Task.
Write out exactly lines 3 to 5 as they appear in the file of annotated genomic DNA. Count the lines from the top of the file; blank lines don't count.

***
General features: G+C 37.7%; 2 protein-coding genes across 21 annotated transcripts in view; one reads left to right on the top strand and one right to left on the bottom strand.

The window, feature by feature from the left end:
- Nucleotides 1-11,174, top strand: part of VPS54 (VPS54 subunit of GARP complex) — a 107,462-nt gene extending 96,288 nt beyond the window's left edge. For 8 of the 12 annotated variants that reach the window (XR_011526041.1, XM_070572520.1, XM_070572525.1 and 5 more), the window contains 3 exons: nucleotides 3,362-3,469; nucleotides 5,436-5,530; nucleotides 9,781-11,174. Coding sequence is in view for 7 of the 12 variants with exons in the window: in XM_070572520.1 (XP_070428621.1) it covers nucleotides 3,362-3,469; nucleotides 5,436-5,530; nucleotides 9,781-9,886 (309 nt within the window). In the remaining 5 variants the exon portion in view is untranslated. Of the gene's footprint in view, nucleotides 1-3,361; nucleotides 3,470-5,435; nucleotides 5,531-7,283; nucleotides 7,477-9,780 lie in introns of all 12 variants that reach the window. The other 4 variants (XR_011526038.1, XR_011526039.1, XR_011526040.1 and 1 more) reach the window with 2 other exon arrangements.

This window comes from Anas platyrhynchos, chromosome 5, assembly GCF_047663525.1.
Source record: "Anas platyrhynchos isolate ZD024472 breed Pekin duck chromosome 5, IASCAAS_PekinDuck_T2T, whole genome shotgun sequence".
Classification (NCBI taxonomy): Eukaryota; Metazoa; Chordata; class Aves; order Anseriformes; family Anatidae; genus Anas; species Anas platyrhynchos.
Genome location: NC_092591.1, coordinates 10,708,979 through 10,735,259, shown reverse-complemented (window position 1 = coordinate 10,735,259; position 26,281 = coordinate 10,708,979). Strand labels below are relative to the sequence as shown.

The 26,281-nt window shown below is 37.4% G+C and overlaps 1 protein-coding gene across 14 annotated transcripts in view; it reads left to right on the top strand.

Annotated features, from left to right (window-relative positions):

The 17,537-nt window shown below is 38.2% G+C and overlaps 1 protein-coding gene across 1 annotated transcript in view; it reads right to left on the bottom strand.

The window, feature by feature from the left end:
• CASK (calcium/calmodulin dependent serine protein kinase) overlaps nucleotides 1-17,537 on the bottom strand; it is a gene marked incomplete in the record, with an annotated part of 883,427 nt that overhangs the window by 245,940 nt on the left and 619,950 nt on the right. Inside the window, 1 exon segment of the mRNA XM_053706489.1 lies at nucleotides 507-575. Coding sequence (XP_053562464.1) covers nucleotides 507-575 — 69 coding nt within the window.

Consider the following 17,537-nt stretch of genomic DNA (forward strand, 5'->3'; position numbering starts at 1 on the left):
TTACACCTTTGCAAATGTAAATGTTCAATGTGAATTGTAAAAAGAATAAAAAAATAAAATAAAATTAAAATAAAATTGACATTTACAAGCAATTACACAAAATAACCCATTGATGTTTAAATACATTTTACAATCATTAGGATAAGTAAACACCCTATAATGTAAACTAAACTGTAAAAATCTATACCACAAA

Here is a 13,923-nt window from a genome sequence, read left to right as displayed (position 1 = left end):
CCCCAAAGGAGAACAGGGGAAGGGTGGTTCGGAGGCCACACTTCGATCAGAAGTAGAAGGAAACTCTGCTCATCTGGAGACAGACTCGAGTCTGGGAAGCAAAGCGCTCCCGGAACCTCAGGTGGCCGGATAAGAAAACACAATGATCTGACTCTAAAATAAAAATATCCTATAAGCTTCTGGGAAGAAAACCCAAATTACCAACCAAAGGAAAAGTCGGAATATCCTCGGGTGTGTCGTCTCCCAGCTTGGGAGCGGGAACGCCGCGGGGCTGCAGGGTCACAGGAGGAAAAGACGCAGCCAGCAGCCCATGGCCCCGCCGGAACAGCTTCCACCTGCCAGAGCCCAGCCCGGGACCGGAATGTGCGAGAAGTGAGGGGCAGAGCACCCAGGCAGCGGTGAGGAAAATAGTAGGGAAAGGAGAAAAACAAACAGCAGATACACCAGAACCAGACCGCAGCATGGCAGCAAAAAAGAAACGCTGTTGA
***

- Nucleotides 1-11,174, top strand: part of VPS54 (VPS54 subunit of GARP complex) — a 107,462-nt gene extending 96,288 nt beyond the window's left edge. For 8 of the 12 annotated variants that reach the window (XR_011526041.1, XM_070572520.1, XM_070572525.1 and 5 more), the window contains 3 exons: nucleotides 3,362-3,469; nucleotides 5,436-5,530; nucleotides 9,781-11,174. Coding sequence is in view for 7 of the 12 variants with exons in the window: in XM_070572520.1 (XP_070428621.1) it covers nucleotides 3,362-3,469; nucleotides 5,436-5,530; nucleotides 9,781-9,886 (309 nt within the window). In the remaining 5 variants the exon portion in view is untranslated. Of the gene's footprint in view, nucleotides 1-3,361; nucleotides 3,470-5,435; nucleotides 5,531-7,283; nucleotides 7,477-9,780 lie in introns of all 12 variants that reach the window. The other 4 variants (XR_011526038.1, XR_011526039.1, XR_011526040.1 and 1 more) reach the window with 2 other exon arrangements.

This window comes from Anas platyrhynchos, chromosome 5, assembly GCF_047663525.1.
Source record: "Anas platyrhynchos isolate ZD024472 breed Pekin duck chromosome 5, IASCAAS_PekinDuck_T2T, whole genome shotgun sequence".